Coronavirus, now Bubonic plague? Is the black death a real concern?
Well if coronavirus wasn’t enough pestilence for one year now we have to deal with a potential revival of the deadliest outbreak in human history – the bubonic plague. Yes that’s right, the Black Death is among us once again.
Bubonic plague however, is one disease we know how to deal with. While it’s vital that anyone infected with the plague seek treatment immediately, with the right antibiotics most people recover in a week or two. Several plague cases have been reported in China and now in the US one squirrel has also tested positive for the disease. Here are the details on the bubonic plague cases we’ve seen so far.
China’s plague cases
China’s progress in the coronavirus pandemic had been going well as the country reported near zero new cases in early July. However, the country was then struck with news that a plague case had surfaced in the Inner Mongolia Autonomous Region. The patient was immediately quarantined and remained in stable condition.
Plague can be fatal to up to ninety percent of infected individuals if not properly treated. China has largely eradicated the bubonic plague though it does experience the occasional case, especially with residents who hunt frequently and are more likely to come in contact with fleas carrying the bacterium.
China took the news of a new plague case very seriously and has asked that any resident showing signs of infection should send for treatment immediately. A health official stated in China Daily, “At present, there is a risk of a human plague epidemic spreading in this city. The public should improve its self-protection awareness and ability, and report abnormal health conditions promptly.”
Another China plague case involving a fifteen-year-old boy who ate raw marmot meat ended in the boy’s death. All other family members and anyone who came in contact with the boy were isolated and treated with antibiotics. The government then imposed a quarantine on the Gobi-Altai province where the incident occurred.
Colorado’s plague cases
The next news of a plague case cropped up in Colorado when a squirrel tested positive for bubonic plague. The squirrel was found in the Town of Morrison in Jefferson County, Colorado. The plague case marks the first for Jefferson County. The squirrel was found among fifteen other dead squirrels who are all presumed to have plague as well.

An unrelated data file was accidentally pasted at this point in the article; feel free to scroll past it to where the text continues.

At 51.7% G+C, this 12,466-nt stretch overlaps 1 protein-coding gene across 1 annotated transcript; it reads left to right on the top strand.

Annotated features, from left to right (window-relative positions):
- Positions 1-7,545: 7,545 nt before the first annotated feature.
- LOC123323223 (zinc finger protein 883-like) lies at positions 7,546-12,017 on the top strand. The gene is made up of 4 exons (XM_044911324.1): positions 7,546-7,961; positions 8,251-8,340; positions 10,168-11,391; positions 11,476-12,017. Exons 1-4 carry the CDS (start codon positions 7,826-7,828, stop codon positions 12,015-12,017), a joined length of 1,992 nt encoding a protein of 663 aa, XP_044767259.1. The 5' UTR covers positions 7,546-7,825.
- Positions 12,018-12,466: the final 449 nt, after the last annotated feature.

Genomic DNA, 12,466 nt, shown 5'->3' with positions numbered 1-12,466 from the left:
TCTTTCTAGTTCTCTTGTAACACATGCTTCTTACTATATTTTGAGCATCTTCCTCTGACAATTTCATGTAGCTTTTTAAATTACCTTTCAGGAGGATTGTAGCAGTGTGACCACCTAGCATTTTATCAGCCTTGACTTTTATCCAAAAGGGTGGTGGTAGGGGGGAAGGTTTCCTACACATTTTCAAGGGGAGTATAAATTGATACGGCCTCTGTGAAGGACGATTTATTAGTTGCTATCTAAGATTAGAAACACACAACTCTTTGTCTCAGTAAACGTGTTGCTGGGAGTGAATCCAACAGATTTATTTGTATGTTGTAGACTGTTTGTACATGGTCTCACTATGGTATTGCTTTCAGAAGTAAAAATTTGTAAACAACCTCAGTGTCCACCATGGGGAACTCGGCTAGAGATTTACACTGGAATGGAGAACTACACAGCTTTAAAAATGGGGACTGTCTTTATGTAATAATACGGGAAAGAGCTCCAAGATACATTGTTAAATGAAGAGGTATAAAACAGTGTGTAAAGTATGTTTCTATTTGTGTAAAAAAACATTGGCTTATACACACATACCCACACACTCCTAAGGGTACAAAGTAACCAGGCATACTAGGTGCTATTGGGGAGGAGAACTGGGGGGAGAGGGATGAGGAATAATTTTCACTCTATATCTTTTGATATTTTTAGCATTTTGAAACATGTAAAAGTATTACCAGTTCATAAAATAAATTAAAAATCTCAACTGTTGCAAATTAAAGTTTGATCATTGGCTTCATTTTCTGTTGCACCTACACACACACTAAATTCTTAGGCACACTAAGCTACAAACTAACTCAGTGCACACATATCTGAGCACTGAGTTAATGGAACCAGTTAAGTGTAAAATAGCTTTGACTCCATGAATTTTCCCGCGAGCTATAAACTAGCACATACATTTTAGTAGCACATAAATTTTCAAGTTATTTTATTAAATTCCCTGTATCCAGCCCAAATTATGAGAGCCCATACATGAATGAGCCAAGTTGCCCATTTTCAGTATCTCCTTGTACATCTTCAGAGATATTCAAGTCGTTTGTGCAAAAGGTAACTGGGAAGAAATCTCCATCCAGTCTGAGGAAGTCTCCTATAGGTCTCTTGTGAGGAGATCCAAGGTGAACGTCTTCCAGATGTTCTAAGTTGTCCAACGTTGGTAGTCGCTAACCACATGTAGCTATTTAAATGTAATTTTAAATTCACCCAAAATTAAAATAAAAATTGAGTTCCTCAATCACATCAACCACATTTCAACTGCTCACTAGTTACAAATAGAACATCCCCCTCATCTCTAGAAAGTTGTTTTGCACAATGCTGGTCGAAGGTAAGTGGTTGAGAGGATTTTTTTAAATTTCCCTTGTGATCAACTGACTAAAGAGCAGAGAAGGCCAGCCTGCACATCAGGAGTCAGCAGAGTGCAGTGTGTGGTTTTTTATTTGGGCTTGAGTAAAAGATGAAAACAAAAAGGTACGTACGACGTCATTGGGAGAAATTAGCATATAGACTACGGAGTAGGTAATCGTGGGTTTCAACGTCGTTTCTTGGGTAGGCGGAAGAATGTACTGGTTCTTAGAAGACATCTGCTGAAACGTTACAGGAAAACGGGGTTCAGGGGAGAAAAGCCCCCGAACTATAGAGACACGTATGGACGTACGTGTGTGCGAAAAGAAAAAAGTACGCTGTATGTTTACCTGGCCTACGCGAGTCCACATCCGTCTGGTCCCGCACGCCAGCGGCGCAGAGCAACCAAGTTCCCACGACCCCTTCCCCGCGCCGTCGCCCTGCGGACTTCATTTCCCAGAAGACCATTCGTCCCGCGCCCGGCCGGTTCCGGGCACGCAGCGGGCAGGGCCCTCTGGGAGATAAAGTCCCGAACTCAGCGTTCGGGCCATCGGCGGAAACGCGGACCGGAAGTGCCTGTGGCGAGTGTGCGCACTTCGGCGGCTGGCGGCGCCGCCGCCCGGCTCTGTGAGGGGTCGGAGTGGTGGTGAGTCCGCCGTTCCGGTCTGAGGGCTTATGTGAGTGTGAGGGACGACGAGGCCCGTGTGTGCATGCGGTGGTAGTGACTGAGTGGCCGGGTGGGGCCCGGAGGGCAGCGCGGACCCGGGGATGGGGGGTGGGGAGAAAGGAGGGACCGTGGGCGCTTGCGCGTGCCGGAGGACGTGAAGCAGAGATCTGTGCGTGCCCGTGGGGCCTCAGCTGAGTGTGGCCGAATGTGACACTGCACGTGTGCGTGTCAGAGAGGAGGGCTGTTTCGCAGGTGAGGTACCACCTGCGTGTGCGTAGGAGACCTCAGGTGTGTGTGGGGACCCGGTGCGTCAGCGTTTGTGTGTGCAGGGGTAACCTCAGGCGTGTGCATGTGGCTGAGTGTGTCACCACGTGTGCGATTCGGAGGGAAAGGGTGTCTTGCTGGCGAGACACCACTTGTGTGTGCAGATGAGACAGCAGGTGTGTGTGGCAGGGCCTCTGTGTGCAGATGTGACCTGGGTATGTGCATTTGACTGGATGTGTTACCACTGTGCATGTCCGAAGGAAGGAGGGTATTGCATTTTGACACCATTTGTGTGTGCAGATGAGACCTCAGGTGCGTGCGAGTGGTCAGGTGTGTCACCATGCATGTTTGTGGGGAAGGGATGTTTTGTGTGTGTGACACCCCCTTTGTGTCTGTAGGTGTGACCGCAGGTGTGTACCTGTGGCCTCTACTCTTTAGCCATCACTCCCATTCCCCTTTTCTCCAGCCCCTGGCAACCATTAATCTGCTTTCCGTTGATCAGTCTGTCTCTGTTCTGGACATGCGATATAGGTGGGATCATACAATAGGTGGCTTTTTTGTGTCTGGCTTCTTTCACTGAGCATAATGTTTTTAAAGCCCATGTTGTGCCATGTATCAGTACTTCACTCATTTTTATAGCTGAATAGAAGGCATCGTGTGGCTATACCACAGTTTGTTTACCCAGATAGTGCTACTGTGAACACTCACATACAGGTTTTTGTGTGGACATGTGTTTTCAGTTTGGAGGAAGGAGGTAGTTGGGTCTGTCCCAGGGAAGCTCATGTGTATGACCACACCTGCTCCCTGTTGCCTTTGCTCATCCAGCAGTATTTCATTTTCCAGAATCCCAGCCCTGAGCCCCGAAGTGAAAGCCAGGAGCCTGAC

Bubonic plague has been in Colorado since the 1940s and can typically be found in the rodent population. State public veterinarian Dr. Jennifer House stated,“While we see most plague activity during the summer, the disease can be found in rodents year-round and sometimes spills over into other wildlife species as well as domestic cats and dogs.”
Dogs are less susceptible to infection though they can bring in fleas carrying the plague. Cats are more likely to be infected and can die if not treated with antibiotics. As for humans, the disease can be passed through flea bites, the droplets from an infected animal’s cough, or through direct contact with an infected animal’s blood or tissue.
Health officials have told the Colorado public that only normal precautions are needed to avoid possible infection. It’s recommended that domestic animals be kept inside as much as possible and for residents to eliminate any sources of food or shelter for wild animals on their property, particularly if they live in more rural areas.
Anyone experiencing possible bubonic plague symptoms such as high fever, chills, headache, nausea, and painful swelling of the lymph nodes should seek treatment immediately. A statement by Jefferson County Public Health has said that, “Risk for getting plague is extremely low as long as precautions are taken.”